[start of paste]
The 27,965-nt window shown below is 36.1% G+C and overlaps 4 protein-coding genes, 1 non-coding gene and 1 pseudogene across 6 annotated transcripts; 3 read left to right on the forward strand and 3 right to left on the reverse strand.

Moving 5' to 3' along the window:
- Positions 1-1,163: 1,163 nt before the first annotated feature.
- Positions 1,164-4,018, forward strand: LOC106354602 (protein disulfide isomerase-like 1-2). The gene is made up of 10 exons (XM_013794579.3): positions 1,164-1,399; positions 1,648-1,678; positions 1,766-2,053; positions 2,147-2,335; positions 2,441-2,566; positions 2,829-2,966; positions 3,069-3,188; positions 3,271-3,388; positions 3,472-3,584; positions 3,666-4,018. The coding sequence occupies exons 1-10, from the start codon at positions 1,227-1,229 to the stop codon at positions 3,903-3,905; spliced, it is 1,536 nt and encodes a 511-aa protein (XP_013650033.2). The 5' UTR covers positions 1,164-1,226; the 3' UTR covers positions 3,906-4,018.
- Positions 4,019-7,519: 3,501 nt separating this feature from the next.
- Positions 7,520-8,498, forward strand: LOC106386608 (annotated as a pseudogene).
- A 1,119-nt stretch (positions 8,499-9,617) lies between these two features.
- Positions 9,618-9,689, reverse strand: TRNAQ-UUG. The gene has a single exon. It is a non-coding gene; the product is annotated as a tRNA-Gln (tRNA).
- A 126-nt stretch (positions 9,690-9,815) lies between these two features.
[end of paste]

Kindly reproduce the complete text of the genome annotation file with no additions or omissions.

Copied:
The 27,965-nt window shown below is 36.1% G+C and overlaps 4 protein-coding genes, 1 non-coding gene and 1 pseudogene across 6 annotated transcripts; 3 read left to right on the forward strand and 3 right to left on the reverse strand.

Moving 5' to 3' along the window:
- Positions 1-1,163: 1,163 nt before the first annotated feature.
- Positions 1,164-4,018, forward strand: LOC106354602 (protein disulfide isomerase-like 1-2). The gene is made up of 10 exons (XM_013794579.3): positions 1,164-1,399; positions 1,648-1,678; positions 1,766-2,053; positions 2,147-2,335; positions 2,441-2,566; positions 2,829-2,966; positions 3,069-3,188; positions 3,271-3,388; positions 3,472-3,584; positions 3,666-4,018. The coding sequence occupies exons 1-10, from the start codon at positions 1,227-1,229 to the stop codon at positions 3,903-3,905; spliced, it is 1,536 nt and encodes a 511-aa protein (XP_013650033.2). The 5' UTR covers positions 1,164-1,226; the 3' UTR covers positions 3,906-4,018.
- Positions 4,019-7,519: 3,501 nt separating this feature from the next.
- Positions 7,520-8,498, forward strand: LOC106386608 (annotated as a pseudogene).
- A 1,119-nt stretch (positions 8,499-9,617) lies between these two features.
- Positions 9,618-9,689, reverse strand: TRNAQ-UUG. The gene has a single exon. It is a non-coding gene; the product is annotated as a tRNA-Gln (tRNA).
- A 126-nt stretch (positions 9,690-9,815) lies between these two features.